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Acidity of seawater

The anthropogenic increase in the CO2 concentration in the atmosphere is leading to an increased uptake of this gas into the oceans and thus to a decrease in the pH value. This has a significant influence especially on marine biology as, for example, calcifying organisms such as corals and slugs are decomposing. The effect of a decreasing pH value is currently being investigated in many projects. A reliably measured pH value therefore is an important parameter for such studies and for the monitoring of the oceans.

It is a difficult task in oceanography to measure the pH value by means of glass electrodes that are widely applied in other areas and use a potentiometric method of measurement. The complicated composition of seawater and its varying salinity have a disturbing influence on the voltages measured which can hardly be compensated for. Therefore, another measurement procedure has established itself in oceanography.

An established alternative to the measurement by means of glass electrodes is the measurement of the pH value by means of spectrophotometers. This method uses a pH-sensitive dye (e.g. m-cresol purple) whose protonated and deprotonated species have different percentages depending on the pH value. The absorption of light by the two species can be quantified by measuring a spectrum. The pH value can be calculated from the determined ratio and the dissociation constant of the dye used. The spectroscopic determination of the pH value provides very precise results, but at this time, there is no traceability concept that would be valid over the entire relevant range of salinity. This is especially important for pH value measurements in the Baltic Sea, in which the salinity underlies extremely heavy salinity variations.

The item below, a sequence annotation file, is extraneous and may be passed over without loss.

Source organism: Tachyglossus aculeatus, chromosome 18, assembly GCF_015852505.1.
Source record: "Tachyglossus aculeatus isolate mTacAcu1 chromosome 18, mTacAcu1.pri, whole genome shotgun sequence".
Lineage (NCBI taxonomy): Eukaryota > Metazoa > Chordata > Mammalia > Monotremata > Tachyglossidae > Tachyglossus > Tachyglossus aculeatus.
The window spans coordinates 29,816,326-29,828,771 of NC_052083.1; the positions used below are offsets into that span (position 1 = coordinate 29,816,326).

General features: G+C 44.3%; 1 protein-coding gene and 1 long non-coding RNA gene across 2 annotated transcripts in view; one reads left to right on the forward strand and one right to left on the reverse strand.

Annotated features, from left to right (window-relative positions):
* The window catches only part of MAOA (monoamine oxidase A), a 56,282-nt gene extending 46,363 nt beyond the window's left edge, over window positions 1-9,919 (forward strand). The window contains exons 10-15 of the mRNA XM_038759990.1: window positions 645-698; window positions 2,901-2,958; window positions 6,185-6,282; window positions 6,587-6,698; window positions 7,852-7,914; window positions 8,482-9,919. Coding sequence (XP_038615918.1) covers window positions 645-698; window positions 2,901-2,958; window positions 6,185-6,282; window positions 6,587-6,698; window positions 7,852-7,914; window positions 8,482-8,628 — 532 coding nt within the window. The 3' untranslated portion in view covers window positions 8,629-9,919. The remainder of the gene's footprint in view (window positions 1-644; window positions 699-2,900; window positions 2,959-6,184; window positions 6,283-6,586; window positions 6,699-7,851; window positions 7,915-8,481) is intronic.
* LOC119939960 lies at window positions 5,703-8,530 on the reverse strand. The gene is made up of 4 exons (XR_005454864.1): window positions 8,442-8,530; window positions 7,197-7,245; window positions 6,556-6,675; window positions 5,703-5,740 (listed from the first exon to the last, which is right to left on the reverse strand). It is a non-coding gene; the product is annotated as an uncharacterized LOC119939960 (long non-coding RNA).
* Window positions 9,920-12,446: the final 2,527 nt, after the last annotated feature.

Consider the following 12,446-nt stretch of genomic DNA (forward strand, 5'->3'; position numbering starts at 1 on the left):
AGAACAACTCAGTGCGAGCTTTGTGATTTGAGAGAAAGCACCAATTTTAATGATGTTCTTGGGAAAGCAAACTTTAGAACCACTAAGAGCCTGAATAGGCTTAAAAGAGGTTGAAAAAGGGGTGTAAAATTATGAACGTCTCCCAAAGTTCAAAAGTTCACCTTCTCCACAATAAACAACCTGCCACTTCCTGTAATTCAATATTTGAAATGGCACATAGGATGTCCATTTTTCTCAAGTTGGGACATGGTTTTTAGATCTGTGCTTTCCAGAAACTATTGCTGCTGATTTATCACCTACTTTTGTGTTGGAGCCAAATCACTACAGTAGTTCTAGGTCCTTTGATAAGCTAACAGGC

Dissociation equilibrium and absorption spectrum of the dye m-cresol purple

Cooperation projectse
In a cooperation project with the Leibniz-Institut für Ostseeforschung Warnemünde (IOW), a metrological basis for the precise and traceable measurement of the pH value in the Baltic Sea is planned to be established. The task of our Working Group is the measurement of the pH value of suitable buffer solutions by means of a primary potentiometrical procedure. The varying salinity of the solutions is adapted to seawater. The IOW measures the same solutions spectrophotometrically while using the dye m-cresol purple. The measurement results of both laboratories serve to determine the dissociation constant of m-cresol purple at different salinities that finally enable the traceability of the spectrophotometrically measured pH value at the respective salinity. This enables routinely conducted measurements of the pH values in the Baltic Sea by means of this optical method that is traced to the pH value of potentiometrically characterized reference solutions.